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Breast Health

Breast Cancer

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As we learn more about breast cancer, it’s important to separate the facts from the fiction.

Reviewed by Harsh Sharma, D.O. , | Internal Medicine, | Internal Medicine

The Basics
Risk Factors
Symptoms and Diagnosis
Treatment
Life After Breast Cancer

The Basics

The Facts About Breast Cancer

A diagnosis of breast cancer is scary. Knowing the facts can help physically and emotionally.

It's more likely to develop in the left breast, and it might not always be a lump.

Advancements in targeted therapies mean increased survival rates for breast cancer patients.

The disease affects 2,650 men each year, but 'macho behavior' keeps many from seeking help.

Risk Factors

Risk Factors for Breast Cancer

Know your risk and how to minimize it to decrease the odds of a breast cancer diagnosis.

Let's look at the evidence on whether your favorite pick-me-up puts you at risk for cancer.

Yes, you can wear a bra to bed.

You don't have to feel helpless—here's how to take action.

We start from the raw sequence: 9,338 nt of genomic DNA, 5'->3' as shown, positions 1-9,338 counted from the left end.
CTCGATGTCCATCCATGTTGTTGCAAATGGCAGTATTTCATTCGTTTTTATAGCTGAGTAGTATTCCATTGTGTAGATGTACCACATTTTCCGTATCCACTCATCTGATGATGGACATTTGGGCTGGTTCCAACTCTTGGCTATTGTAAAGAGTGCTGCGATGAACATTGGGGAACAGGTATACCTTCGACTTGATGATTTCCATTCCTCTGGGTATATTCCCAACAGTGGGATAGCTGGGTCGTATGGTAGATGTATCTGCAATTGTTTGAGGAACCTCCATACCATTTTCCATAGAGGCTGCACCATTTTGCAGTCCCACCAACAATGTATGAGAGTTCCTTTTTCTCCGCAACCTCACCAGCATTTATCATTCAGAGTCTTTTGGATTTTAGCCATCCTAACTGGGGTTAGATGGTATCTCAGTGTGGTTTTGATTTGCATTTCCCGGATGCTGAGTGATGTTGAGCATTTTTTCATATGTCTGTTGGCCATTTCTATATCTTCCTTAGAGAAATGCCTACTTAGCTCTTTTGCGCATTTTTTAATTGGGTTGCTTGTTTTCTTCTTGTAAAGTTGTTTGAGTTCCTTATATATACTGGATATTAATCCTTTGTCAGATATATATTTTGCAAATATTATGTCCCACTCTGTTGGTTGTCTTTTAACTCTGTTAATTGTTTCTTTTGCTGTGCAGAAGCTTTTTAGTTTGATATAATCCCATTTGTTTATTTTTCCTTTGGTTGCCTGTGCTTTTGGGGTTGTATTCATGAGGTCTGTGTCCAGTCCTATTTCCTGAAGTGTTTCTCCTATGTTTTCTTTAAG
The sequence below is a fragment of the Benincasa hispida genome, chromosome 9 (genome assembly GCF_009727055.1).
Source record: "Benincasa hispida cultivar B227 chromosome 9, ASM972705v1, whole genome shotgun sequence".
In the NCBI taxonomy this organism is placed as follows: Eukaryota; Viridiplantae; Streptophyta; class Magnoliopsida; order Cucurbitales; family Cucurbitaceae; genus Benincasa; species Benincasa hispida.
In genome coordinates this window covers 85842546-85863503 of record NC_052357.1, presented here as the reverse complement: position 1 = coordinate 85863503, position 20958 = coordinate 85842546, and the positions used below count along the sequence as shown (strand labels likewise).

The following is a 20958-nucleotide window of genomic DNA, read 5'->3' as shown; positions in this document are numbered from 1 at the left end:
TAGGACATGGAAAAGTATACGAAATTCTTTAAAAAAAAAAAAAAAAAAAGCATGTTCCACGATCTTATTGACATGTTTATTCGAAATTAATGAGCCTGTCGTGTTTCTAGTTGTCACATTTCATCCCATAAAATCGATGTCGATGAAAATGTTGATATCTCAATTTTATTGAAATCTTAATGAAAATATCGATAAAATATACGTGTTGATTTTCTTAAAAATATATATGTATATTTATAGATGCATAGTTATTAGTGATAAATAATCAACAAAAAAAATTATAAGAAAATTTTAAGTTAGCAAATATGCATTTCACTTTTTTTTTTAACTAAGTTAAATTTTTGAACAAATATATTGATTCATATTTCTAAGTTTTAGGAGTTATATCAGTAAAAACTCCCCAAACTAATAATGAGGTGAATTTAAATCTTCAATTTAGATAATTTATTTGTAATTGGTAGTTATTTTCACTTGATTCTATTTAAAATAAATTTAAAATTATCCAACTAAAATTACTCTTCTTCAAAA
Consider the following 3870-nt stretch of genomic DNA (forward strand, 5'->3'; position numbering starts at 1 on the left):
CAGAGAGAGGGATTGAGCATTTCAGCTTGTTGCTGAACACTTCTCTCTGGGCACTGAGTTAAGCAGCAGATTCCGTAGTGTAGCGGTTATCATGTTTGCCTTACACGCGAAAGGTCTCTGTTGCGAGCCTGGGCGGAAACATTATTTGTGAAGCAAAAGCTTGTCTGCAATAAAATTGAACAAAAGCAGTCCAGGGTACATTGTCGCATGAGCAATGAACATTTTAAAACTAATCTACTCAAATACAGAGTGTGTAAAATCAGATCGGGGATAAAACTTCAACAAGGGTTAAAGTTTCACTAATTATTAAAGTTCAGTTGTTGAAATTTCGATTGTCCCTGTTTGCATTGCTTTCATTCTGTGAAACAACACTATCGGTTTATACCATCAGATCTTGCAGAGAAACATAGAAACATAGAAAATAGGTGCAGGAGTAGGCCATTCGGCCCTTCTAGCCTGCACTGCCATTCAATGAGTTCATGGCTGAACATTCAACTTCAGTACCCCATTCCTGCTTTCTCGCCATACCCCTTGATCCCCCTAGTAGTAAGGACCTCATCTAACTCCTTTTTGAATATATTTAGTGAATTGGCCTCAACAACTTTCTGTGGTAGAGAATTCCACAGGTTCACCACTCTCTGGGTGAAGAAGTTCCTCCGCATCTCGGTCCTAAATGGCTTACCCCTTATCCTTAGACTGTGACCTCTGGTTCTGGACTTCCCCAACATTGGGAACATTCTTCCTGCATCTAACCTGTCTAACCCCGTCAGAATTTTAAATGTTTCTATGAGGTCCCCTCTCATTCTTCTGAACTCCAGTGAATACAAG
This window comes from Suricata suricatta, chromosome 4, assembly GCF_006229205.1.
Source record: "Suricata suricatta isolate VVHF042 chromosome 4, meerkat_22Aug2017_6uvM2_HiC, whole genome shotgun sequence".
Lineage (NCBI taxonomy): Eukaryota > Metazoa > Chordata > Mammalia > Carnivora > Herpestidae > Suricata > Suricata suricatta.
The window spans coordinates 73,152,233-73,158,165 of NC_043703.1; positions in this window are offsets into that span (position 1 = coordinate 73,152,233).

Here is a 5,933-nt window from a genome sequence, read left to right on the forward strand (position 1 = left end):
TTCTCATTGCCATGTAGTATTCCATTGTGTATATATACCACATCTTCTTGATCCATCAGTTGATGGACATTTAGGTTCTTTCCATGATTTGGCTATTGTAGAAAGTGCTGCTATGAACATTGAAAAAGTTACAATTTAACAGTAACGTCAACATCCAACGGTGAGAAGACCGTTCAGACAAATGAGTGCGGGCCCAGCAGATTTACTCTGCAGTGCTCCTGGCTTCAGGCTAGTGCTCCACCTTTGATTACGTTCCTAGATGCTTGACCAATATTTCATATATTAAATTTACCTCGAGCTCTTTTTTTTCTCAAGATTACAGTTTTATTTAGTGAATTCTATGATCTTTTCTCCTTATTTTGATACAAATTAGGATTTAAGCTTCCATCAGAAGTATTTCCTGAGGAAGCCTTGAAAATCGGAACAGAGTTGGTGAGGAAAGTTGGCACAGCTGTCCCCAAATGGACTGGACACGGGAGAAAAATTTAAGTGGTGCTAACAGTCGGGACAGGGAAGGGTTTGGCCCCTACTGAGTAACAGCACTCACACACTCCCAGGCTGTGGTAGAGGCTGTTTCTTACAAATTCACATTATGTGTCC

Symptoms and Diagnosis

Symptoms and Diagnosis of Breast Cancer

First steps in the breast cancer fight: Know something is wrong; get a professional diagnosis.

Changes to the breast self-exam guidelines have caused some confusion. Here's clarification.

More than 27,000 women under age 45 are expected to be diagnosed with breast cancer this year.

Feeling yourself up is more likely to cause anxiety than deliver a breast cancer diagnosis.

Treatment

Treatment of Breast Cancer

Multiple treatment options offer women choices—and a better chance of beating breast cancer.

The option to have children isn’t taken away from you when you’re diagnosed with breast cancer.

Once you’ve had time to process the news yourself, you’ll need to decide who to tell.

When a cancer diagnosis turns your life upside down, you need all the comfort you can bring in.

Life After Breast Cancer

Life After Breast Cancer

To survive the challenges of breast cancer, accepting the physical and emotional changes is key.

Survivors experience bodily changes that can affect their physical and emotional well-being.

Three women offer tips and tricks they learned for reducing and eliminating cancer scars.

Curing the disease can cause infertility, but it’s possible to minimize that risk.